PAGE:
New Tools, New Tricks
By Mike Swanson
Artists working in the video game industry have seen many changes over the last few years. One of the most noticeable of these was the large-scale transition from 2D to 3D about six years ago. Fueling further change more recently are high-powered consoles and PCs that can handle procedures that were once available only to film-effects professionals. Cloth simulations, shaders, and complex facial animation rigs were not to be found in most games two years ago—now they are common. Subsequent console generations will see more simulations, such as muscles, hair, volumetric effects, depth of field, logical motion blur, and cloth with collision detection.
Several factors are driving the technological changes forward so quickly. Software companies are developing middleware for game development that allows artists to view and modify art assets in game engines without having an internal engineer develop specific tools to do so. Developers of 3D and 2D software now offer game-specific tools within their packages. Off-the-shelf programs now exist for the creation of character musculature, automatic level-of-detail foliage, markerless facial motion capture, and accurate automated voice sync. Colleges and universities are now teaching game development within their curriculums, and their graduating students should theoretically be plug and play within the game industry.
Gone are many of the limitations that once prevented game artists from realizing their full visions. But gone too is the usefulness of many past techniques. For example, the smaller game company artist will now need to become a generalist and learn many more programs and techniques in order to accommodate the rise in technology. And the larger game companies will likely have to create specialized art departments that mirror those of large film effects companies.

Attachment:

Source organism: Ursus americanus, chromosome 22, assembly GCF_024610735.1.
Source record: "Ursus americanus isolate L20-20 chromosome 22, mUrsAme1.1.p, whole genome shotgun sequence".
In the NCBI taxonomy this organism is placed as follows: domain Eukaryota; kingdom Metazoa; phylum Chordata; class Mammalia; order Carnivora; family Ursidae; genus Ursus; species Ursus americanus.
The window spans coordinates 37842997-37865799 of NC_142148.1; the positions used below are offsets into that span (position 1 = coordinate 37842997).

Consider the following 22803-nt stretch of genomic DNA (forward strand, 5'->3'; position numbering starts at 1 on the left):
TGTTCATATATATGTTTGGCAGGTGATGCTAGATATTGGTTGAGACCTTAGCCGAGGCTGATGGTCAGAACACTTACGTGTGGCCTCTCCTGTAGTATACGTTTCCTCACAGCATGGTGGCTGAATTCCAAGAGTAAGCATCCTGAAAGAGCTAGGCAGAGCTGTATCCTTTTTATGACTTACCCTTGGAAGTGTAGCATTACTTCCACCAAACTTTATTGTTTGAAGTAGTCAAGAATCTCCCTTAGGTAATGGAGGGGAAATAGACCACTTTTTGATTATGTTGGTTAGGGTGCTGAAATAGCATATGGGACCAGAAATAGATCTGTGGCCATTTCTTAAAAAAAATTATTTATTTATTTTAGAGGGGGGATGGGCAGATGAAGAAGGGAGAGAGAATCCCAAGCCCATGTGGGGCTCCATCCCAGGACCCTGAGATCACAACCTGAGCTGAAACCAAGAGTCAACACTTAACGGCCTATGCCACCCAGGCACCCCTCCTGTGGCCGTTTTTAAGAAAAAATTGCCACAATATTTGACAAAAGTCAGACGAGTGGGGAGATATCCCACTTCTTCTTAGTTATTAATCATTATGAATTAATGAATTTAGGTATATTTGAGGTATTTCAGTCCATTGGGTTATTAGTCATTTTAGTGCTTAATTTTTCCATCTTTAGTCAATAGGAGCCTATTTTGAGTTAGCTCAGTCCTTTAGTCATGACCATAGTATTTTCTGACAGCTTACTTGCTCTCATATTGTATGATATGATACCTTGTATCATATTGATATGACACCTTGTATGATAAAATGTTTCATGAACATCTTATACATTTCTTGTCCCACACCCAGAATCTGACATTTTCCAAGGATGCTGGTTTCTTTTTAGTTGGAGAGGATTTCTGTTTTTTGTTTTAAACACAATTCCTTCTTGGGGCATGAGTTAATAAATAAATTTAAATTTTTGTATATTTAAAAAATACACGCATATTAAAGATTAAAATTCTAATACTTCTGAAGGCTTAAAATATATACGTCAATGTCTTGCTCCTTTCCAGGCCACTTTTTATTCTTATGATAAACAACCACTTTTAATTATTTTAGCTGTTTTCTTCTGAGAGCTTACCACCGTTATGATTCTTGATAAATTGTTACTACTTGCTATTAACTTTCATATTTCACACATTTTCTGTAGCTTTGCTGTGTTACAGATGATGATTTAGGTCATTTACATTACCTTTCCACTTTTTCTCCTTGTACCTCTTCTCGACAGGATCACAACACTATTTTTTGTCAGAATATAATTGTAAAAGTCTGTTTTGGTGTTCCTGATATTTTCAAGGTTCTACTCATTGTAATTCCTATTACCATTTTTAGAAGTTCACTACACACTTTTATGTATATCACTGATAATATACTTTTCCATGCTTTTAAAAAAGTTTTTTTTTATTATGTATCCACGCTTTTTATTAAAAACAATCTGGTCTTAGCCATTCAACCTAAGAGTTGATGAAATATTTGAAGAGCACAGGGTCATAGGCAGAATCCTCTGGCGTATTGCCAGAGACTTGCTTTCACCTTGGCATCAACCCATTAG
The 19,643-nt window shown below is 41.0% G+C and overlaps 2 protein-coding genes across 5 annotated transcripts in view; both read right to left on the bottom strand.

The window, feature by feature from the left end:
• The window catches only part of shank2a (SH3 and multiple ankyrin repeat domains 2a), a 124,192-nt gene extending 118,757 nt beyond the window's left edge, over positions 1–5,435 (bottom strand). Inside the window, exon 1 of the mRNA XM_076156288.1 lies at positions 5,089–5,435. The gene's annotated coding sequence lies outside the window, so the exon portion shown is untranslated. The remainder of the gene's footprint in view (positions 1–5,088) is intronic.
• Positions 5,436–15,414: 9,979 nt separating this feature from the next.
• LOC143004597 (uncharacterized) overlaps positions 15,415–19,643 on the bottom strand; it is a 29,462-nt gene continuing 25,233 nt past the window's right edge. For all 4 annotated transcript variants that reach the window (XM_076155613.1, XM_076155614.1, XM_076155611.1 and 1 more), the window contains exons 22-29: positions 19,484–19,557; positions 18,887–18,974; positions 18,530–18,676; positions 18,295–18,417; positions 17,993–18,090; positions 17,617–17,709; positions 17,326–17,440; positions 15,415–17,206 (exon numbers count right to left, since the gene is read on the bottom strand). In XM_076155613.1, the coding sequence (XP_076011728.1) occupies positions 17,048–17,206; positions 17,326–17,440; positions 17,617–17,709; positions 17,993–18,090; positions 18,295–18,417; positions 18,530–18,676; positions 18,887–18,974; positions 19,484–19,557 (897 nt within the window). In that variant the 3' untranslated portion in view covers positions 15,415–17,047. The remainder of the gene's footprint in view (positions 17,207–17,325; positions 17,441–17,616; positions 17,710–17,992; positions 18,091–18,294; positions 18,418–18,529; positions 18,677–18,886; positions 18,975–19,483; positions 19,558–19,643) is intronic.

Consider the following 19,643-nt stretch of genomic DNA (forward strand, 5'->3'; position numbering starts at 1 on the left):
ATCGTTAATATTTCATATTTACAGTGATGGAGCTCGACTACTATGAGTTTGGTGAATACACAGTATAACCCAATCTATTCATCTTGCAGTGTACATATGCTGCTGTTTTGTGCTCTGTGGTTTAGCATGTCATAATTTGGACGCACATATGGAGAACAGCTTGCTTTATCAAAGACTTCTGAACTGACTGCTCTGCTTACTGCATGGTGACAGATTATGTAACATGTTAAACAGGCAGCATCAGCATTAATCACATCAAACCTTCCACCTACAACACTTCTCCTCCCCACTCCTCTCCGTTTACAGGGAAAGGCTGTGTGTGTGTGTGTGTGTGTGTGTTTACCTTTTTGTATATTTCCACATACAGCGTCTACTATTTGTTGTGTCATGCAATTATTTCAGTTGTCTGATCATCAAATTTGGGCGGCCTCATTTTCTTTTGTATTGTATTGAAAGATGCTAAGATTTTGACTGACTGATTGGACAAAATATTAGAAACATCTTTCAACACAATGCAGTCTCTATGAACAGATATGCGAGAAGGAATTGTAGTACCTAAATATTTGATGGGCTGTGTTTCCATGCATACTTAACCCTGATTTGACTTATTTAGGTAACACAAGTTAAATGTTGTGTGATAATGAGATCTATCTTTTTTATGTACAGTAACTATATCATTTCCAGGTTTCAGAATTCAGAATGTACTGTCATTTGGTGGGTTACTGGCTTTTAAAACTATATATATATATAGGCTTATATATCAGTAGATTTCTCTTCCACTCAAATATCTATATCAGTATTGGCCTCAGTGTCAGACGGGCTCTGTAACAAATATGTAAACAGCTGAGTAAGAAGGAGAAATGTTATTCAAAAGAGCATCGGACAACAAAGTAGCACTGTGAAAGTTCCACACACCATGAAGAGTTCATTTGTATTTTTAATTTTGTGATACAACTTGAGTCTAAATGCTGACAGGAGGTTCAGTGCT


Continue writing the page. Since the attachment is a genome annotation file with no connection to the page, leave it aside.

An example that follows a film model might be a game character that is first created by concept artists. The character is then passed on to a modeler, then to a character rigger, then to an animator, and finally ends with an art technician whose task is to integrate the character with the game. The pipeline involved in getting that character moved through all these different stations will necessitate specialized tools written by a technical director. Many of these pipeline roles did not exist even two years ago within game studios.
As we master the next generation of consoles and PCs, the visual style will be elevated several levels, and the public perception will be that all games should have the same high-quality look. The games that will succeed will be the ones that stand out visually with compelling, entertaining storylines and puzzles to solve. In order to facilitate making more complex games that will touch the emotions of the player, game artists will be required to do more rapid prototyping of work—for instance games created in animatic form before actual production starts with full-scale storyboards, color charts, emotional graphs, and so forth.
The background of game artists is changing as well. Film artists are becoming increasingly common within the gaming industry—animators, TDs, and modelers are crossing the digital divide and cross-pollinating with seasoned game artists. This crossover from films to games is allowing for the rapid exchange of ideas, pipelines, and the creation of new art authoring technology. While this is good for game development, many of the older artists are feeling pressured to keep up with the film artist and the younger generations who have lived entire lives with computers and art creation software.
The competition is fierce; and students coming out of school with the latest software packages under their belts, as well as professionals who are making the leap from the film industry to the game industry, are setting new expectations for artists in the gaming field. In order to meet these challenges, today's game artists must be willing to look ahead. They must be ready to accept the new technologies and techniques that will not only help them accomplish their tasks more efficiently, but make them more valuable workers in a changing marketplace. ..
Mike Swanson is manager of technical art for LucasArts Entertainment Company in San Rafael, California.